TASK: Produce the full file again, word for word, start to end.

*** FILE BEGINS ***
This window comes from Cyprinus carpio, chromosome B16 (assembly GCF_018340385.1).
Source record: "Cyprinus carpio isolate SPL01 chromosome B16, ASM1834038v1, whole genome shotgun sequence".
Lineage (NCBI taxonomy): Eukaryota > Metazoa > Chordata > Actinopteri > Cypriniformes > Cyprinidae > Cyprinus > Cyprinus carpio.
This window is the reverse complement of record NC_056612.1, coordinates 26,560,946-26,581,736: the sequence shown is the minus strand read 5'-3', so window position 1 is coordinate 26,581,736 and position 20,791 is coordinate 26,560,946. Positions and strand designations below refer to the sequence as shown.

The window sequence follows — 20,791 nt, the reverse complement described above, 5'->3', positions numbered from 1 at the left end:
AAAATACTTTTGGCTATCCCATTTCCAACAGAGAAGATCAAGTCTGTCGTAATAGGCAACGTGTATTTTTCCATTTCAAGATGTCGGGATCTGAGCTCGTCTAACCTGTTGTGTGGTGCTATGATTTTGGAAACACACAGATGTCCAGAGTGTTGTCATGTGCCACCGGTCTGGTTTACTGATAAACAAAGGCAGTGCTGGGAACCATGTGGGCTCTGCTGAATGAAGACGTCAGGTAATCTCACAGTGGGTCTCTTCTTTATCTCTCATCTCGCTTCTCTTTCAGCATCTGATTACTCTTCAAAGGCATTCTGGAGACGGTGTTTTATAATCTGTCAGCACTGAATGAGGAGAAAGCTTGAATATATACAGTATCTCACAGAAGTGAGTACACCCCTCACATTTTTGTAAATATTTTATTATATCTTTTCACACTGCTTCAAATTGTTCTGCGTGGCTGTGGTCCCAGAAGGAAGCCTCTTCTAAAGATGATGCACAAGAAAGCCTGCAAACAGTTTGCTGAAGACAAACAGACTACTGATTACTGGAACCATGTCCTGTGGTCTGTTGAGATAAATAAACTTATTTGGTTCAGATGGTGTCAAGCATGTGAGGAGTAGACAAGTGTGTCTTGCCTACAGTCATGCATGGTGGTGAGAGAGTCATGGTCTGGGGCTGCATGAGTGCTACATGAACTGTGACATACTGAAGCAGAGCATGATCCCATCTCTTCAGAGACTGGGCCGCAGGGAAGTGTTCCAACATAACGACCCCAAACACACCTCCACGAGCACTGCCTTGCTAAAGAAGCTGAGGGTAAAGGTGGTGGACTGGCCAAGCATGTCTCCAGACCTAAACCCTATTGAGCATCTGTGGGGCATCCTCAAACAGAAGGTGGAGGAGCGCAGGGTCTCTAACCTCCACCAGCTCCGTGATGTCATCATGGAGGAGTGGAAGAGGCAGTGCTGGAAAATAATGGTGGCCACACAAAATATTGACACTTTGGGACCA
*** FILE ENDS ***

This window comes from Cyprinus carpio, chromosome B16 (assembly GCF_018340385.1).
Source record: "Cyprinus carpio isolate SPL01 chromosome B16, ASM1834038v1, whole genome shotgun sequence".
Lineage (NCBI taxonomy): Eukaryota > Metazoa > Chordata > Actinopteri > Cypriniformes > Cyprinidae > Cyprinus > Cyprinus carpio.
This window is the reverse complement of record NC_056612.1, coordinates 26,560,946-26,581,736: the sequence shown is the minus strand read 5'-3', so window position 1 is coordinate 26,581,736 and position 20,791 is coordinate 26,560,946. Positions and strand designations below refer to the sequence as shown.

The window sequence follows — 20,791 nt, the reverse complement described above, 5'->3', positions numbered from 1 at the left end:
AAAATACTTTTGGCTATCCCATTTCCAACAGAGAAGATCAAGTCTGTCGTAATAGGCAACGTGTATTTTTCCATTTCAAGATGTCGGGATCTGAGCTCGTCTAACCTGTTGTGTGGTGCTATGATTTTGGAAACACACAGATGTCCAGAGTGTTGTCATGTGCCACCGGTCTGGTTTACTGATAAACAAAGGCAGTGCTGGGAACCATGTGGGCTCTGCTGAATGAAGACGTCAGGTAATCTCACAGTGGGTCTCTTCTTTATCTCTCATCTCGCTTCTCTTTCAGCATCTGATTACTCTTCAAAGGCATTCTGGAGACGGTGTTTTATAATCTGTCAGCACTGAATGAGGAGAAAGCTTGAATATATACAGTATCTCACAGAAGTGAGTACACCCCTCACATTTTTGTAAATATTTTATTATATCTTTTCACACTGCTTCAAATTGTTCTGCGTGGCTGTGGTCCCAGAAGGAAGCCTCTTCTAAAGATGATGCACAAGAAAGCCTGCAAACAGTTTGCTGAAGACAAACAGACTACTGATTACTGGAACCATGTCCTGTGGTCTGTTGAGATAAATAAACTTATTTGGTTCAGATGGTGTCAAGCATGTGAGGAGTAGACAAGTGTGTCTTGCCTACAGTCATGCATGGTGGTGAGAGAGTCATGGTCTGGGGCTGCATGAGTGCTACATGAACTGTGACATACTGAAGCAGAGCATGATCCCATCTCTTCAGAGACTGGGCCGCAGGGAAGTGTTCCAACATAACGACCCCAAACACACCTCCACGAGCACTGCCTTGCTAAAGAAGCTGAGGGTAAAGGTGGTGGACTGGCCAAGCATGTCTCCAGACCTAAACCCTATTGAGCATCTGTGGGGCATCCTCAAACAGAAGGTGGAGGAGCGCAGGGTCTCTAACCTCCACCAGCTCCGTGATGTCATCATGGAGGAGTGGAAGAGGCAGTGCTGGAAAATAATGGTGGCCACACAAAATATTGACACTTTGGGACCA